Bombardier tried to do that with the C-Series. For all intensive purposes it put them out of the commercial airliner business and they had to give the program to Airbus.
Lockheed tried to do that with the L1011 Tristar. It put them (and Rolls Royce) into bankruptcy, requiring sizable government bailouts and put Lockheed out of the commercial aircraft business.
Sukhoi tried with the Superjet 100 - they've so far lost a fortune and managed to deliver barely 200 of them over 15 years since cert (barely over 1/month - way less than breakeven)

Get the idea?
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Old 29th Mar 2024, 21:51
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exactly so, yet there appear to be people investing large fortunes, presumably in the hope of getting an even larger fortune back. There's no sign of anyone wanting to start small and build up over the course of decades, like Embraer.

I'm just wondering if advances in technology mean it's suddenly feasible for beginners to push bounds of aviation.
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Old 29th Mar 2024, 22:09
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Originally Posted by c52
exactly so, yet there appear to be people investing large fortunes, presumably in the hope of getting an even larger fortune back. There's no sign of anyone wanting to start small and build up over the course of decades, like Embraer.
Best way to make a small fortune building commercial jetliners is to start with a large fortune...
Originally Posted by c52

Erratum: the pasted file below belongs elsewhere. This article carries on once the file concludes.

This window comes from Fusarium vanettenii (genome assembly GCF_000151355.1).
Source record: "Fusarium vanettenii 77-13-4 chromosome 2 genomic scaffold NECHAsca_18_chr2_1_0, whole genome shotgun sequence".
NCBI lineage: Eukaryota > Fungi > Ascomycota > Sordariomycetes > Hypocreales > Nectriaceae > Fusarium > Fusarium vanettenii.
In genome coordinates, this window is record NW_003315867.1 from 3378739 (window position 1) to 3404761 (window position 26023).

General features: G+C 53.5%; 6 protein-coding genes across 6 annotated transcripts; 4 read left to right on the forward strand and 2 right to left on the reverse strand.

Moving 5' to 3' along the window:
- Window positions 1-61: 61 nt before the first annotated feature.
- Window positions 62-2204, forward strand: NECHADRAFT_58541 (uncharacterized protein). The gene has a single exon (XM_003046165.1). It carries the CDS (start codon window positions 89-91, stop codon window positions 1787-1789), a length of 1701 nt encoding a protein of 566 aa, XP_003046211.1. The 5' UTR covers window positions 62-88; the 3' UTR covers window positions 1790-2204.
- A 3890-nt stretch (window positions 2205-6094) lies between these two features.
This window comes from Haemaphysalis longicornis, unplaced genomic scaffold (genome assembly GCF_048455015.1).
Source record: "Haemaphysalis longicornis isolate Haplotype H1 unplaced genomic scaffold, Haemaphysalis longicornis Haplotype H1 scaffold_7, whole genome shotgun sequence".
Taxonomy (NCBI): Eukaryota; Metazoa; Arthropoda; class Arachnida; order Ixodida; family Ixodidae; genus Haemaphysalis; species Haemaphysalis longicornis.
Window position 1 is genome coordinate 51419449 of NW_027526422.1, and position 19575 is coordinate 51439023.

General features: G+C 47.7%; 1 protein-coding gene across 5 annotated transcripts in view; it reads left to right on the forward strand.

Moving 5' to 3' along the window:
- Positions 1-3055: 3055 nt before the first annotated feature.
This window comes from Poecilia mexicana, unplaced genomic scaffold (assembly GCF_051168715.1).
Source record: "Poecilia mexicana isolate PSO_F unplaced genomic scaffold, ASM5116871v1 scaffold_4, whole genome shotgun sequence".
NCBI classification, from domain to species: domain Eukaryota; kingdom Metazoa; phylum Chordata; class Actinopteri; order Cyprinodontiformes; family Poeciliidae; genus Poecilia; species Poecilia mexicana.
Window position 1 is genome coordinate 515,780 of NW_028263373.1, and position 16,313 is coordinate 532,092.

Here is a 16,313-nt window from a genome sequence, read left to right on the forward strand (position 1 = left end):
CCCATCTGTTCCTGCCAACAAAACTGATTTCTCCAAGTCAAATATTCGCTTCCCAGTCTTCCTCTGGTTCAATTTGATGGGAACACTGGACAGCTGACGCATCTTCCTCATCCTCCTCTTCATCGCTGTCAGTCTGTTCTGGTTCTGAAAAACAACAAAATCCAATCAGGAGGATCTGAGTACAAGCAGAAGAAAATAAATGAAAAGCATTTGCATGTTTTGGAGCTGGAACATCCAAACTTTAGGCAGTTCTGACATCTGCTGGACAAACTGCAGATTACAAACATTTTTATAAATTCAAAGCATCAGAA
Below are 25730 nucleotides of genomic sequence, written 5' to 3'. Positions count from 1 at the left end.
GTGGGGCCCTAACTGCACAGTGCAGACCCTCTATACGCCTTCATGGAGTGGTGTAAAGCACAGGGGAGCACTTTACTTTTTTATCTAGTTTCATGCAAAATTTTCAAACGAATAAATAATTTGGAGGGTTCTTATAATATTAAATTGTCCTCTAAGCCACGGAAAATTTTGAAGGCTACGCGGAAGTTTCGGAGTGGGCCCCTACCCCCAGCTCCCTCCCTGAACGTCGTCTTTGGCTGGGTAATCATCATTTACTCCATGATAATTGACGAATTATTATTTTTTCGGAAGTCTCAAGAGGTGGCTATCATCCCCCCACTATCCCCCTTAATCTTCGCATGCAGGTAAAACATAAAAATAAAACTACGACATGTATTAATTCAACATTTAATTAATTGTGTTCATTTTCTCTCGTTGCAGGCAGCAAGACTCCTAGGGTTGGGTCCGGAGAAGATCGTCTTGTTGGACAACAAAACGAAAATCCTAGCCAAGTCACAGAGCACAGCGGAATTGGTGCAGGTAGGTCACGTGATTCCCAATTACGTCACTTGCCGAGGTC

I'm just wondering if advances in technology mean it's suddenly feasible for beginners to push bounds of aviation.
If anything, it's made it harder. For all the flack the FAA has gotten over the MAX fiasco, it's far harder to certify something now that it was even 30 years ago (and an order of magnitude harder than it was 50 years ago. As just one example, for the 747-400, the certification plan for the FADEC engine control system was about 30 pages long - that for 3 engine types (CF6-80C2, PW4000, and RB211-524) and two aircraft types (747 and 767). As just one example, 25 years later, my engine control cert plan for the 767-2C/KC-46 (one engine type - PW4000 - no hardware changes, new software only with one 'new' function) was over 100 pages long (I know because I was able to locate the original cert plan to use as a reference while creating the 767-2C cert plan).
Boeing managed to build and certify the 747SP and make some money only producing 45 of them. Now day's you'd need to produce at least 100 to just break even on the non-recurring costs of design and cert.
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Old 7th Apr 2024, 08:26
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Interesting that in the discussions of Boeing in free fall, estimates for a new airliner from Airbus or Boeing are at USD 20-30 Billion and 6-10 years

Even updating a Business jet has cost Dassault almost a billion